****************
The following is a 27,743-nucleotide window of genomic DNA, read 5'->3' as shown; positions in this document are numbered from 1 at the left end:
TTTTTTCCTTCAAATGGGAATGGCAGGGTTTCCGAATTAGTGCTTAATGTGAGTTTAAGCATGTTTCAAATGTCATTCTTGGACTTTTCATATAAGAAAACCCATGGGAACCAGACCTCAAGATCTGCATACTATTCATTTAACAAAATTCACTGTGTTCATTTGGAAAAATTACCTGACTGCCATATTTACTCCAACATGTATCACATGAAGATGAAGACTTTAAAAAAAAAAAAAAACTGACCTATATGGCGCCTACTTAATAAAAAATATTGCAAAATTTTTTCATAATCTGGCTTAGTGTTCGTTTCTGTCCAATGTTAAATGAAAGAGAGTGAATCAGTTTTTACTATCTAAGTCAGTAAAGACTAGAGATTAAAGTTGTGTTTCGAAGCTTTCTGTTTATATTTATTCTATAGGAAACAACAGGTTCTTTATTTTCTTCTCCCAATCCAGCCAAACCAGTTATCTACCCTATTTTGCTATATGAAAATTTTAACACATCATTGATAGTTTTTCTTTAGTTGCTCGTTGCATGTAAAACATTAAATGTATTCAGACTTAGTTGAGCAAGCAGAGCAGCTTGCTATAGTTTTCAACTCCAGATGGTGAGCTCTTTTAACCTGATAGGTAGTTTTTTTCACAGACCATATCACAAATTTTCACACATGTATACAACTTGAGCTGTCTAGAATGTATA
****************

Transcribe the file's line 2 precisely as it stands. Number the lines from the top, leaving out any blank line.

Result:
TTTTTTCCTTCAAATGGGAATGGCAGGGTTTCCGAATTAGTGCTTAATGTGAGTTTAAGCATGTTTCAAATGTCATTCTTGGACTTTTCATATAAGAAAACCCATGGGAACCAGACCTCAAGATCTGCATACTATTCATTTAACAAAATTCACTGTGTTCATTTGGAAAAATTACCTGACTGCCATATTTACTCCAACATGTATCACATGAAGATGAAGACTTTAAAAAAAAAAAAAAACTGACCTATATGGCGCCTACTTAATAAAAAATATTGCAAAATTTTTTCATAATCTGGCTTAGTGTTCGTTTCTGTCCAATGTTAAATGAAAGAGAGTGAATCAGTTTTTACTATCTAAGTCAGTAAAGACTAGAGATTAAAGTTGTGTTTCGAAGCTTTCTGTTTATATTTATTCTATAGGAAACAACAGGTTCTTTATTTTCTTCTCCCAATCCAGCCAAACCAGTTATCTACCCTATTTTGCTATATGAAAATTTTAACACATCATTGATAGTTTTTCTTTAGTTGCTCGTTGCATGTAAAACATTAAATGTATTCAGACTTAGTTGAGCAAGCAGAGCAGCTTGCTATAGTTTTCAACTCCAGATGGTGAGCTCTTTTAACCTGATAGGTAGTTTTTTTCACAGACCATATCACAAATTTTCACACATGTATACAACTTGAGCTGTCTAGAATGTATA